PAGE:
On top of this, there’s a budding, star- crossed romance mixed with a false accusation of embezzlement and a few thugs storming around the place for good measure, indulging in a bit of industrial espionage. In the end, Superman straightens everything out and gets the steel mill back on track, complete with a government contract, since the war continues to be much on the public’s mind…
"The Champion of Democracy"
Superman Sunday Newspaper Strip - May 31, 1942 to June 7, 1942
With the popularity of the Superman strip growing (at its peak, the Sunday strip would appear in 90 papers), the McClure Syndicate (which owned the distribution rights to the strips) had the creators reintroduce the public to Superman with a bookended pair of “origin pages”. Given Superman’s media immersion at the time, it may not have been actually necessary – at the very least, the average man on the street probably recognized the blue tights, red cape and bold pseudonym from advertisements and movie posters.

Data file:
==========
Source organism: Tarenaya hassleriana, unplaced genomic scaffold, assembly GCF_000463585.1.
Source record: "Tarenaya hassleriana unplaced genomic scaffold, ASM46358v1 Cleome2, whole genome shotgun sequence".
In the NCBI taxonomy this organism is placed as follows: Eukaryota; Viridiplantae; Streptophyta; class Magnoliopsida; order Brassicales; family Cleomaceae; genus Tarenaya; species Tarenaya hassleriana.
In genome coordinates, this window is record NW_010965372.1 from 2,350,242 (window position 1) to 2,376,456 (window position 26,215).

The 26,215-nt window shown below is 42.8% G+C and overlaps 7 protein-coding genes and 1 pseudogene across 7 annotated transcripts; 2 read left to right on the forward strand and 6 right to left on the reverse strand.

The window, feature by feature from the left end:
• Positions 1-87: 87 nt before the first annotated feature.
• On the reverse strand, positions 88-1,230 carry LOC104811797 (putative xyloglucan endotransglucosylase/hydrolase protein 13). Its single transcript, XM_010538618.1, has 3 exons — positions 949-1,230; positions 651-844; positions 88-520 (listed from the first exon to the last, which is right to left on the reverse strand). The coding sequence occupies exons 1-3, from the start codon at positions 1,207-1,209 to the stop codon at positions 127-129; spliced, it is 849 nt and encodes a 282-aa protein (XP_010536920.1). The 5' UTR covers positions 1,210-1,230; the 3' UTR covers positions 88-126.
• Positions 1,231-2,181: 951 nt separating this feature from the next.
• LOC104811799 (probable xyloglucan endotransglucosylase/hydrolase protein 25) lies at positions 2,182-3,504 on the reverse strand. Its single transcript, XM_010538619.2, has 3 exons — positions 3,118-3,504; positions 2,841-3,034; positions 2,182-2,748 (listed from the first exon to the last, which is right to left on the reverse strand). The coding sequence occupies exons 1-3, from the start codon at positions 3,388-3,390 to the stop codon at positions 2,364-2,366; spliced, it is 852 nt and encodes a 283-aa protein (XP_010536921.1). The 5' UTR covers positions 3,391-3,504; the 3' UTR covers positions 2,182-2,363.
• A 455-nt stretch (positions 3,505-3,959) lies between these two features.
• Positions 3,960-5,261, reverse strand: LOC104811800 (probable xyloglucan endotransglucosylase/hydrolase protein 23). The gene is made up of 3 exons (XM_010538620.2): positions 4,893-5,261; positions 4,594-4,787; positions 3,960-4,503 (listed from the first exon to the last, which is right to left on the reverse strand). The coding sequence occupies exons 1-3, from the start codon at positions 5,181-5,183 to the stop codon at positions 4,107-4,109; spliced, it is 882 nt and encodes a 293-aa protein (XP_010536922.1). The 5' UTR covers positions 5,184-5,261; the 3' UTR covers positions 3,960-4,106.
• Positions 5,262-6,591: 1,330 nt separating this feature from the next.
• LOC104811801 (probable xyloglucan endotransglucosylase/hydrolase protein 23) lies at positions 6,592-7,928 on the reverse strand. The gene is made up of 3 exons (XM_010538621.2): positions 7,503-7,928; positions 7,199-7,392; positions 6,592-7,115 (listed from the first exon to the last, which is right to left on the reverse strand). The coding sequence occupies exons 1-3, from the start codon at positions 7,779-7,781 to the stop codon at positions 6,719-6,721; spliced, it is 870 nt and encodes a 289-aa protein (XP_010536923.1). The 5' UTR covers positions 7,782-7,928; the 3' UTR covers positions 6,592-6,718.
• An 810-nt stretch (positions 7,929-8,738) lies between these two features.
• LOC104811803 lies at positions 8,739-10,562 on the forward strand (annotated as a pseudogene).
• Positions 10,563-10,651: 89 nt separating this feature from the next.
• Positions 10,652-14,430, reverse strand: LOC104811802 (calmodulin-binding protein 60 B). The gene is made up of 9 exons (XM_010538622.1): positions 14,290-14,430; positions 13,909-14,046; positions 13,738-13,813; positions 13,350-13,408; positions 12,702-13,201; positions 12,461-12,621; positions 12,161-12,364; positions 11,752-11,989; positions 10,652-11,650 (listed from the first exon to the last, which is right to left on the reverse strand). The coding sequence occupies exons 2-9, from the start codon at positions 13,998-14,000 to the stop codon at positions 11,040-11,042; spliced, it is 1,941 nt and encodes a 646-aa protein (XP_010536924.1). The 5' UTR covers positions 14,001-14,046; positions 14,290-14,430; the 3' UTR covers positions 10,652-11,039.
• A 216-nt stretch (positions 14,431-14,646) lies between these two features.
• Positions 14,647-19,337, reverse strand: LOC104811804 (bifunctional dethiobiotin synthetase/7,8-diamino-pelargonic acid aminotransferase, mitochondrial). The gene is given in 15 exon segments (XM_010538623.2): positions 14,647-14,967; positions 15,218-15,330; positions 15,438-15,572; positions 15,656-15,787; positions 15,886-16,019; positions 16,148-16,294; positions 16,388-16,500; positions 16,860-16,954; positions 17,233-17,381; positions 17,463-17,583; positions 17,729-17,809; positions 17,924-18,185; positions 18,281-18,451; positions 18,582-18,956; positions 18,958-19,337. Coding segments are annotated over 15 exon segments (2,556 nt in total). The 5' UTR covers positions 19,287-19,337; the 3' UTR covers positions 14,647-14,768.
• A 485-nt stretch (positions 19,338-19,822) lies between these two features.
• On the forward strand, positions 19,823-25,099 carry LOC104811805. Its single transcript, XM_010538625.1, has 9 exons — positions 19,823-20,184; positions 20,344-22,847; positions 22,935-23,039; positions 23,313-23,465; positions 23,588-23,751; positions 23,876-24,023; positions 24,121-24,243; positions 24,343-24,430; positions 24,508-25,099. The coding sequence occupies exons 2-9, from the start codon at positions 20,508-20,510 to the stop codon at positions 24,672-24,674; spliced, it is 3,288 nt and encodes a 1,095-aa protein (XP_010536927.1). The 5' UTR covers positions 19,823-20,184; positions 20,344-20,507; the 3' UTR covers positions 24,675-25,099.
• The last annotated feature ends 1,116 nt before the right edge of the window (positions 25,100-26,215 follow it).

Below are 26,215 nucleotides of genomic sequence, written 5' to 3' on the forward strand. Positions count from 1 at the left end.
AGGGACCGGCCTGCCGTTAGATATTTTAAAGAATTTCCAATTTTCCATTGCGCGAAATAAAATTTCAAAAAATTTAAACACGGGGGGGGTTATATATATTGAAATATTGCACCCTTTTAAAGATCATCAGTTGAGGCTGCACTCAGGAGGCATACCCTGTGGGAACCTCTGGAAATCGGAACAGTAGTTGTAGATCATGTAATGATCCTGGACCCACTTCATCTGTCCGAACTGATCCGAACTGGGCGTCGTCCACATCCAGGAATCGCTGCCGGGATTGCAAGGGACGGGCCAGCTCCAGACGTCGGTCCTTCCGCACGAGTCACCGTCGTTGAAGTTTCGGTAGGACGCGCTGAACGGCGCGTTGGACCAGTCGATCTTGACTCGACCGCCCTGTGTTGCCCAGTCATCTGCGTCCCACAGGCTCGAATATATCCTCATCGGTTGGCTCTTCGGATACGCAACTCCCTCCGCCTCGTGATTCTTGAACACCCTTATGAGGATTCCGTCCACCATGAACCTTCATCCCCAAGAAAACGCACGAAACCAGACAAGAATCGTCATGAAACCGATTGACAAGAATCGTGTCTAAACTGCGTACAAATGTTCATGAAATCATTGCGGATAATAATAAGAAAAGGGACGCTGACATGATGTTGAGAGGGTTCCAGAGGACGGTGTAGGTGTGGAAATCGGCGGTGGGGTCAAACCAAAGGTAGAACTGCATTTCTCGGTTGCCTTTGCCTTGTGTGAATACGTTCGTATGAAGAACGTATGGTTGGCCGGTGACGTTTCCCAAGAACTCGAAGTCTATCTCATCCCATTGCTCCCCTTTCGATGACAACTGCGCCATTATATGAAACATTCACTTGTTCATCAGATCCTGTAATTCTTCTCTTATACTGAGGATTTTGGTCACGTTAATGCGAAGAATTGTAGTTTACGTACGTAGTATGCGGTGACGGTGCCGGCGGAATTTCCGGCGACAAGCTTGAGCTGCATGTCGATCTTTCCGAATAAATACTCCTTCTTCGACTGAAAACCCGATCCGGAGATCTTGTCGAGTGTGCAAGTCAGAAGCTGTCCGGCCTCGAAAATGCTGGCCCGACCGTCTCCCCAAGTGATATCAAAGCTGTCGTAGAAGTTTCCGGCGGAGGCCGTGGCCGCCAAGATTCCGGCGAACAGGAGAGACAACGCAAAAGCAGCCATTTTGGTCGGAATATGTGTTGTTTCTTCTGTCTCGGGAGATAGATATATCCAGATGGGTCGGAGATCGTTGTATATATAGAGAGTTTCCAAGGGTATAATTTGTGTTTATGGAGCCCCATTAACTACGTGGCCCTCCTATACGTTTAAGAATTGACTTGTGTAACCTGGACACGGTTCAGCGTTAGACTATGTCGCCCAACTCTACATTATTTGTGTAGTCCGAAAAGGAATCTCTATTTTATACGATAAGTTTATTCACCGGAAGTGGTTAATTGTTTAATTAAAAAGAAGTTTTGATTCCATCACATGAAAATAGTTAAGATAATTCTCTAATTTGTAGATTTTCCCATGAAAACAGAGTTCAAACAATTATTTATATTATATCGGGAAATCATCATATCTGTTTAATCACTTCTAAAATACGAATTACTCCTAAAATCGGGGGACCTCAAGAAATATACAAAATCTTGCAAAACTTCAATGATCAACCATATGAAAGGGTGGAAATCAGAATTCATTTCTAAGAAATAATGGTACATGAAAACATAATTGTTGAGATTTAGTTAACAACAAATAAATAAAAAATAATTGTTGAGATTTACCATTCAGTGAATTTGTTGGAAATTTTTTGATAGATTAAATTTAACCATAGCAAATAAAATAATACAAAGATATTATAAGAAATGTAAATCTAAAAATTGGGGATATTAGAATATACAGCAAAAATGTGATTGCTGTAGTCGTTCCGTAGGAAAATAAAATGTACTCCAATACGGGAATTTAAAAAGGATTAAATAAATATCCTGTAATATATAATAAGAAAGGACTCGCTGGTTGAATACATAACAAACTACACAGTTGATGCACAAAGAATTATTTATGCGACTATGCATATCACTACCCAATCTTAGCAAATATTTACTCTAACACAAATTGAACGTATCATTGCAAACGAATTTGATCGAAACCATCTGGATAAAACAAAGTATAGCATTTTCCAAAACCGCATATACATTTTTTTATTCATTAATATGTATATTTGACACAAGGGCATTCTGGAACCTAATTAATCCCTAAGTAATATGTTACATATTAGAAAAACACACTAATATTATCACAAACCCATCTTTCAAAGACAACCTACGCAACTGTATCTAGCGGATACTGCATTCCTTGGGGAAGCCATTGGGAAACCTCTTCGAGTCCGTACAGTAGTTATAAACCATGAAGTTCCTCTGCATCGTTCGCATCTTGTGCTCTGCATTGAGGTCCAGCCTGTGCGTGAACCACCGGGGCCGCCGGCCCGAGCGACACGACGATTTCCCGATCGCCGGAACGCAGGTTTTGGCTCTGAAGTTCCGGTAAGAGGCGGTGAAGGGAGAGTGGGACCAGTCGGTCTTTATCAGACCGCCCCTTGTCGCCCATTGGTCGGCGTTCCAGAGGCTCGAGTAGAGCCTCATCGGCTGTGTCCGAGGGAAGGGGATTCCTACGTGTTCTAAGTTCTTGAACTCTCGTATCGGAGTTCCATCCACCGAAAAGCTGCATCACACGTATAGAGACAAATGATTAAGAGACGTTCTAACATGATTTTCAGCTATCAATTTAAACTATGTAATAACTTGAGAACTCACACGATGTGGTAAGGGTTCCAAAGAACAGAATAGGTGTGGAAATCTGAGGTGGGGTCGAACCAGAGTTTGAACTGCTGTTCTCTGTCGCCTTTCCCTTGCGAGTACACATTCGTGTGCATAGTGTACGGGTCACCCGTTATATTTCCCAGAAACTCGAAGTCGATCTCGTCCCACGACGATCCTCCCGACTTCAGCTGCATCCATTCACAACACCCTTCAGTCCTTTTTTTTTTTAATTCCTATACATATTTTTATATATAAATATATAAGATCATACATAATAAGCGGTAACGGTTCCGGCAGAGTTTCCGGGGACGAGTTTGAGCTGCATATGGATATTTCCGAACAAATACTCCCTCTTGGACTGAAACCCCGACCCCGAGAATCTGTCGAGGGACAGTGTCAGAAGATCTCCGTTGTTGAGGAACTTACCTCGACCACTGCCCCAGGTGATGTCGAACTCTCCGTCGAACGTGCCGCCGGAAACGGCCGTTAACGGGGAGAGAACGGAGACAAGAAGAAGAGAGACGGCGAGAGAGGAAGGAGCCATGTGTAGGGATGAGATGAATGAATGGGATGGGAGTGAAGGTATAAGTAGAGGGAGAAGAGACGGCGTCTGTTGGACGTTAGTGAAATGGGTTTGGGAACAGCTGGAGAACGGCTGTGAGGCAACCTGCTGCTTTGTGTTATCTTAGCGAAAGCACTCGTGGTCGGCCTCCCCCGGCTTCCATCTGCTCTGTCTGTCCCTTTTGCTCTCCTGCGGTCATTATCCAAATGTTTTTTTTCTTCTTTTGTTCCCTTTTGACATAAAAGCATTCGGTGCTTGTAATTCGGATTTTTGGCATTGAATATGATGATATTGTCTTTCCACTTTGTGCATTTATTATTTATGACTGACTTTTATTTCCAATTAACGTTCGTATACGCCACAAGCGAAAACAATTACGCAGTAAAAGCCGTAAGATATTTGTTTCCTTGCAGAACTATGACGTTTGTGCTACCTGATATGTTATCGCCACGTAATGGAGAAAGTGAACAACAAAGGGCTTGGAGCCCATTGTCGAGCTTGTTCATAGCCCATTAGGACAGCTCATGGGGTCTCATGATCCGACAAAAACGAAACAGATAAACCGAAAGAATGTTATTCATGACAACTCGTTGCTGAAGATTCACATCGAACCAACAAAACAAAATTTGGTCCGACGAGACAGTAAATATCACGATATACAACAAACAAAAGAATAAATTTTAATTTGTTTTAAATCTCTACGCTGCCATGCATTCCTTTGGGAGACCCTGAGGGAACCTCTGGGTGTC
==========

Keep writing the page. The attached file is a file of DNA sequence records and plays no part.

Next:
An interesting note worth revisiting in regards to McClure: The syndicate neglected to add appropriate copyright notices to many of the strips, rendering some of them as public domain – some of the only Superman material which is public domain, alongside the Fleischer cartoons.